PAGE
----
The key to the story is the discovery of a time-turner (banned for years) and rumours of the possible mobilisation of many of Voldemort’s former allies.  Hermione’s decision as the Mister for Magic not to destroy the artefact backfires as Albus, with the unwilling Scorpius in tow, decides to use it to right a wrong from the past, the death of Cedric Diggory in the Triwizard Tournament.  The problem is that small changes in the past can cause major ripples in the future, to the extent that the world is changed forever by the actions of one angry little boy.

It’s great to see the main characters again, even if they’re bit parts on the whole.  Hermione is every bit as powerful and successful as you’d expect, and Ron (the manager of the family joke shop) is once more the comic relief who comes through when things get tough.  However, the stars of Harry Potter and the Cursed Child are undoubtedly Albus and Scorpius, an unlikely duo who both have big shoes to fill.  Albus’ issues as the son of the most famous wizard alive are obvious, but it’s his friend who should be the moody one.  His father comes from a family known for its devotion to the dark side, and rumour has it that Scorpius’ father isn’t Draco at all – he’s supposed to be the son of Voldemort instead…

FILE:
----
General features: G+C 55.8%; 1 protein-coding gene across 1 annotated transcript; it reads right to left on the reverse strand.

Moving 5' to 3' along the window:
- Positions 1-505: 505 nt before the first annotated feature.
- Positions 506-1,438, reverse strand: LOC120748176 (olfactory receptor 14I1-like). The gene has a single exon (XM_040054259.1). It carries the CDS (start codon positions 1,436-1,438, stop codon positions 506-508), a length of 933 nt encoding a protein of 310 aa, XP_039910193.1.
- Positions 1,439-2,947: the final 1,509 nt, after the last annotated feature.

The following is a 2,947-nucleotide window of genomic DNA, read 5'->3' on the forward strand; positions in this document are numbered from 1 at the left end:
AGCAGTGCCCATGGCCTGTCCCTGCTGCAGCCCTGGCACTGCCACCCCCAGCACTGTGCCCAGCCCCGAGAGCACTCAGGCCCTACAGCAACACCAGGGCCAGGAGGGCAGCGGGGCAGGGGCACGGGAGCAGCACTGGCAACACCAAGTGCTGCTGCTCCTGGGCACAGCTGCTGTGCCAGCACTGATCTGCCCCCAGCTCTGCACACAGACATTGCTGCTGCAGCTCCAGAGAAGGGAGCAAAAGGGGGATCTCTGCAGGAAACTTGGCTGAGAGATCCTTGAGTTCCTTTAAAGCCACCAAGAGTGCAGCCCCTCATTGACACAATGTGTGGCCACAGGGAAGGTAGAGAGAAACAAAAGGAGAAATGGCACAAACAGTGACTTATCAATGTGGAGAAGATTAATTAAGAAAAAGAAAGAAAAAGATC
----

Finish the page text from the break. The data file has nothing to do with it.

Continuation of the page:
And yet, Malfoy Junior is actually a bubbly character, a bookish boy with a sense of humour and an irrepressible spirit – he certainly gets many of the best lines:

Scorpius: Okay, now we’re on the roof of a train, it’s fast, it’s scary, this has been great, I feel I’ve learned a lot about me, something about you, but –
Part One, Act One, Scene Eleven (p.58)

Reviews I’ve read of the play have praised the character (and Anthony Boyle, the actor playing him), and he’s certainly a key part of the story’s success, particularly as a time comes when he has to set matters right again without his friend’s help.  His relationship with his father is also touching, showing a very different side to Draco’s character.